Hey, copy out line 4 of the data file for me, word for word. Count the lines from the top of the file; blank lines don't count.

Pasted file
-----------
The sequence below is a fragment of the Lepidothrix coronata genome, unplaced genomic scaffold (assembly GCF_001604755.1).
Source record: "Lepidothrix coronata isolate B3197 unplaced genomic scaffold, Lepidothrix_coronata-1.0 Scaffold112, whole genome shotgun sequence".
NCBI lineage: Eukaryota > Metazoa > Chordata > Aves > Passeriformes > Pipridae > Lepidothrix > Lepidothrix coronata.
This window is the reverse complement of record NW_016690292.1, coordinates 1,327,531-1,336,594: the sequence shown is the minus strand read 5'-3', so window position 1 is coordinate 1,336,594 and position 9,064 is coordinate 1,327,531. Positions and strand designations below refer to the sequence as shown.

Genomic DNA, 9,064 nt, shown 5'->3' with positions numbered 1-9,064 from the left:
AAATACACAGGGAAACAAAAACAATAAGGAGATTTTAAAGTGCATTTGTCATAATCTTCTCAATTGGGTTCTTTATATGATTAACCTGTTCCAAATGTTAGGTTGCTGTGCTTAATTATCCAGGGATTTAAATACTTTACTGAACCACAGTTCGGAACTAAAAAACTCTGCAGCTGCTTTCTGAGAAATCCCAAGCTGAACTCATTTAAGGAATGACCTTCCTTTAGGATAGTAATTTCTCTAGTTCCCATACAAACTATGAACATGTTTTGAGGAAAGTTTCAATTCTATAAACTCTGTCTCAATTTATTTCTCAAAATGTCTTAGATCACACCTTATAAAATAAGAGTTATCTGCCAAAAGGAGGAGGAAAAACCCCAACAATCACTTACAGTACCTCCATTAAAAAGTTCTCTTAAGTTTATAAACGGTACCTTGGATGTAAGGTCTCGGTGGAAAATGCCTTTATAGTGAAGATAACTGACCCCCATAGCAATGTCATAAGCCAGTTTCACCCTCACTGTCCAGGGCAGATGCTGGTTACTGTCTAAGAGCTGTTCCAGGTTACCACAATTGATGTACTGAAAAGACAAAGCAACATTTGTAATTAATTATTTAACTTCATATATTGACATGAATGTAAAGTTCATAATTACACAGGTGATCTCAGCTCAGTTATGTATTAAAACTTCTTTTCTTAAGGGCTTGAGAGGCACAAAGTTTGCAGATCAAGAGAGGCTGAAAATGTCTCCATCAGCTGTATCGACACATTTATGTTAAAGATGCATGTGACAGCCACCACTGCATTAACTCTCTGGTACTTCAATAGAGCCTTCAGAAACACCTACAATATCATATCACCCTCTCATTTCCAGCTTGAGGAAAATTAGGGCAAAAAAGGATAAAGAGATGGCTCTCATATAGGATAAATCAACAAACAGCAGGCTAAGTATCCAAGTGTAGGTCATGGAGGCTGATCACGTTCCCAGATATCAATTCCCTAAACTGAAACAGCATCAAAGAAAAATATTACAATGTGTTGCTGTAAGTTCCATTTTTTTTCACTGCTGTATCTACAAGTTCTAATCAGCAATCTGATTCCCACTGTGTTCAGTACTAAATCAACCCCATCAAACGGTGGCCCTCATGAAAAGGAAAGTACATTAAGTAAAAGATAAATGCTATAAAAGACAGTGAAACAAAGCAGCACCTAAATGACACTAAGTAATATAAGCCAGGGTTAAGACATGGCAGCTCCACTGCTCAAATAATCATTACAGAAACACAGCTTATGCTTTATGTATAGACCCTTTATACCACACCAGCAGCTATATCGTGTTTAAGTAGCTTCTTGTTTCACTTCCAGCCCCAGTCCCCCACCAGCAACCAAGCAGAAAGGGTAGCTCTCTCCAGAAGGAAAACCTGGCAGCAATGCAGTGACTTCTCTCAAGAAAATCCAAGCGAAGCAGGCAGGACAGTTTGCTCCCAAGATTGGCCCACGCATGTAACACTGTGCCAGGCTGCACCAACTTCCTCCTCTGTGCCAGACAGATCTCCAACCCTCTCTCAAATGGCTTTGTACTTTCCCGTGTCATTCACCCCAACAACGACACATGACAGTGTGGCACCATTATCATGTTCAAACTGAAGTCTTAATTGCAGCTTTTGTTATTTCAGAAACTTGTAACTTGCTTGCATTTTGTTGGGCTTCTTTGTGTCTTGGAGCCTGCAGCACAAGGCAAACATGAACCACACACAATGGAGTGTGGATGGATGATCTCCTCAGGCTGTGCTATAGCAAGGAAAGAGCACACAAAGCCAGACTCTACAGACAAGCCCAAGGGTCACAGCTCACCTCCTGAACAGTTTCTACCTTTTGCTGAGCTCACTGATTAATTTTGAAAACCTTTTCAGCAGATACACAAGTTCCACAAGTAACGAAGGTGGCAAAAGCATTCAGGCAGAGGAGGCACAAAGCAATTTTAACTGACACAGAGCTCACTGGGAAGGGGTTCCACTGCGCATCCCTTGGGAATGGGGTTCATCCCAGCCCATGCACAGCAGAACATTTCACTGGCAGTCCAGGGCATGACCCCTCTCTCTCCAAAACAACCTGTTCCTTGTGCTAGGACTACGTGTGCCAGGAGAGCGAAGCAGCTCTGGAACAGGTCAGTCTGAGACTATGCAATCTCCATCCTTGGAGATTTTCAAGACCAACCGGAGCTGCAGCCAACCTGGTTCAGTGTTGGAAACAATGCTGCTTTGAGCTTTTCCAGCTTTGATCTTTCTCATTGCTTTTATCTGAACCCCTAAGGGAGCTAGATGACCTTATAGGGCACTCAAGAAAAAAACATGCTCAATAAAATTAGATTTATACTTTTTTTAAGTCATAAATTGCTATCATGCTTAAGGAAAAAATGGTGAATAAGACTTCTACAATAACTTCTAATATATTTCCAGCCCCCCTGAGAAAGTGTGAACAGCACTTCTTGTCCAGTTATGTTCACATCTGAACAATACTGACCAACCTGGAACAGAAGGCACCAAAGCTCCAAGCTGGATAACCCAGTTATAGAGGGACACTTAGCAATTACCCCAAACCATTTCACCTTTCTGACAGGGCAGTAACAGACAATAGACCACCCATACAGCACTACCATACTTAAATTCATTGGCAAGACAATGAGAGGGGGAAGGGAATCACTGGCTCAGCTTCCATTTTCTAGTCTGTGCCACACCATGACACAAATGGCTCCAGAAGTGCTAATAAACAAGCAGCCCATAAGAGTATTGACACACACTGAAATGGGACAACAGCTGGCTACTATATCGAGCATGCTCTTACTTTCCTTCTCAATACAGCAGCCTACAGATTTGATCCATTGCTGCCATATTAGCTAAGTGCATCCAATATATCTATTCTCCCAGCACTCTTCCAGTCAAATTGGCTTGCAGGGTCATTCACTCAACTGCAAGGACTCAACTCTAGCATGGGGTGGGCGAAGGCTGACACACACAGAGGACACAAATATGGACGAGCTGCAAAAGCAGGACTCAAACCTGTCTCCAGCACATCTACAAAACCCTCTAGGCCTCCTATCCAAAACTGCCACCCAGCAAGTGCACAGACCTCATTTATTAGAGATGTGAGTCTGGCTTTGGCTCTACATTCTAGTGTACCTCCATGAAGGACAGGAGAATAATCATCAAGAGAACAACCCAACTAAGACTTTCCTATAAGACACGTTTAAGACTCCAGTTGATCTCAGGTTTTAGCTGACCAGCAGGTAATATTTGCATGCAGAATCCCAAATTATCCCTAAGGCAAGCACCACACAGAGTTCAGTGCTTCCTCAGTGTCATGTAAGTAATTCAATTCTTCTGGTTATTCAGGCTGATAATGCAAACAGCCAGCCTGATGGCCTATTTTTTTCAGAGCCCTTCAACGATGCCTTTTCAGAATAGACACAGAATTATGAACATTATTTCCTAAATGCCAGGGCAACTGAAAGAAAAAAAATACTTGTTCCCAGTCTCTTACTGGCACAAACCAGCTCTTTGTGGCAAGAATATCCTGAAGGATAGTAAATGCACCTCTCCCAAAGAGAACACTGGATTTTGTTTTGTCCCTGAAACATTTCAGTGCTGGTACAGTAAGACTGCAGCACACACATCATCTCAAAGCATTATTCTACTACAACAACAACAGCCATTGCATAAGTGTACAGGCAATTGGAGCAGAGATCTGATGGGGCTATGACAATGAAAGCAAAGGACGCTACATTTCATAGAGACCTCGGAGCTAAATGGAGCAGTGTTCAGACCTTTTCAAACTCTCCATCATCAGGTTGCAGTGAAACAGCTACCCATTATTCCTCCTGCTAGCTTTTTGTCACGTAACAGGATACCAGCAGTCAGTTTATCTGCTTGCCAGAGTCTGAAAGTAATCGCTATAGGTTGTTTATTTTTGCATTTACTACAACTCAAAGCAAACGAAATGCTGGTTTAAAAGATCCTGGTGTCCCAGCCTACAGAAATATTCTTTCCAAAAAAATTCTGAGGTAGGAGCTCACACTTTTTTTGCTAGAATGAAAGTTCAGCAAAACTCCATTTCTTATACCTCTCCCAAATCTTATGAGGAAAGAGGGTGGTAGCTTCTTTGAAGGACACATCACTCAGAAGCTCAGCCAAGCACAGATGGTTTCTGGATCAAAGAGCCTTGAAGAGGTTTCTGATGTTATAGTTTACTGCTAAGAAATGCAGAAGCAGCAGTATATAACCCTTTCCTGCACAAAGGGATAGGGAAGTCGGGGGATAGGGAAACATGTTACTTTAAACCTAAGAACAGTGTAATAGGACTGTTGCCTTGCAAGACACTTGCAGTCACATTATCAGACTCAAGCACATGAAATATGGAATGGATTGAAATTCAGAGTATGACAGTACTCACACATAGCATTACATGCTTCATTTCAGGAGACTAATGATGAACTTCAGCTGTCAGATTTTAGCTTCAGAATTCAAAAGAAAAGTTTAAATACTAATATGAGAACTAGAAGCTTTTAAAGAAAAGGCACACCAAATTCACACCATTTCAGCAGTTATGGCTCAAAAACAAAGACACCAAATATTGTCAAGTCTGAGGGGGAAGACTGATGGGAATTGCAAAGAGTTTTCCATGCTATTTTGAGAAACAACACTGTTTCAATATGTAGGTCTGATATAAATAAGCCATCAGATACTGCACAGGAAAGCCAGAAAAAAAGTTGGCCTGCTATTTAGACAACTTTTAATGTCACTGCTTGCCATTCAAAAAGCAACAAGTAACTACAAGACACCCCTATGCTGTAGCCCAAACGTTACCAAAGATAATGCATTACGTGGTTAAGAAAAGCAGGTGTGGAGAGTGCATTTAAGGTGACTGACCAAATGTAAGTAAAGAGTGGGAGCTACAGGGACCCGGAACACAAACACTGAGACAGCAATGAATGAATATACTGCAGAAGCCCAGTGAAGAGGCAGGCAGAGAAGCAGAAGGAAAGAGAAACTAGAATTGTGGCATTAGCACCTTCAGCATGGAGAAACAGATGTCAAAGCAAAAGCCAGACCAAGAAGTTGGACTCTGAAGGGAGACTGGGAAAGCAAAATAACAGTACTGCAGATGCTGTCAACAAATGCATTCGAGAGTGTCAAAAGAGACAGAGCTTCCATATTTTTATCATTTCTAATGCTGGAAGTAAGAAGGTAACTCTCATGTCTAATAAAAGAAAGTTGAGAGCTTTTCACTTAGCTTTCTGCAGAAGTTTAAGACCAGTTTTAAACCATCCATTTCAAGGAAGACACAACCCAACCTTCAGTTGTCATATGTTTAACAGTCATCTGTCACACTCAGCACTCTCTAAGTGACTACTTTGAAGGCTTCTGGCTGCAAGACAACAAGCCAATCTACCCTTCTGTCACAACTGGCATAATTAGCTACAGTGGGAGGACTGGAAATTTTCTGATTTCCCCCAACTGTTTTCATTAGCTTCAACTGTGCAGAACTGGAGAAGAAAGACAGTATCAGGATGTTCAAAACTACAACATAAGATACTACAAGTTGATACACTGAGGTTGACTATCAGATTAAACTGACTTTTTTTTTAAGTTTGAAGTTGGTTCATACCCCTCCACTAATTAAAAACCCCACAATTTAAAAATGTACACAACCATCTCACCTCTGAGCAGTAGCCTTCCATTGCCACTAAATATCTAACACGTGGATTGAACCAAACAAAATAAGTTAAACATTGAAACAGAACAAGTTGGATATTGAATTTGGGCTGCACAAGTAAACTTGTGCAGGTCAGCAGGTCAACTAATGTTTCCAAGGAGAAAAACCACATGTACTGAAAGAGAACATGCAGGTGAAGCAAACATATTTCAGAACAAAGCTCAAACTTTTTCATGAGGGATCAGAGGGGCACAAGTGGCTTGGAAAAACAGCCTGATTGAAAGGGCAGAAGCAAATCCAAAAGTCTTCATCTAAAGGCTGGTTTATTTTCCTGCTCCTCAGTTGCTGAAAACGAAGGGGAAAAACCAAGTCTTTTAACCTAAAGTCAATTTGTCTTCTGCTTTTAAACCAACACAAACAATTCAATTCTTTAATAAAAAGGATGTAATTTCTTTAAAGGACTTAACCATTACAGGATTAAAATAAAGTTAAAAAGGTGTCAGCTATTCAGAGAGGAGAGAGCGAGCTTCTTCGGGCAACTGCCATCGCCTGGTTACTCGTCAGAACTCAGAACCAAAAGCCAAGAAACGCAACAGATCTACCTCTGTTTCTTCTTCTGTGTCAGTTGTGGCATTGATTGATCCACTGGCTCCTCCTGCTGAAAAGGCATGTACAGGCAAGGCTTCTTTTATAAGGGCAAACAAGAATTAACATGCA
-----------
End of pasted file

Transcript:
This window is the reverse complement of record NW_016690292.1, coordinates 1,327,531-1,336,594: the sequence shown is the minus strand read 5'-3', so window position 1 is coordinate 1,336,594 and position 9,064 is coordinate 1,327,531. Positions and strand designations below refer to the sequence as shown.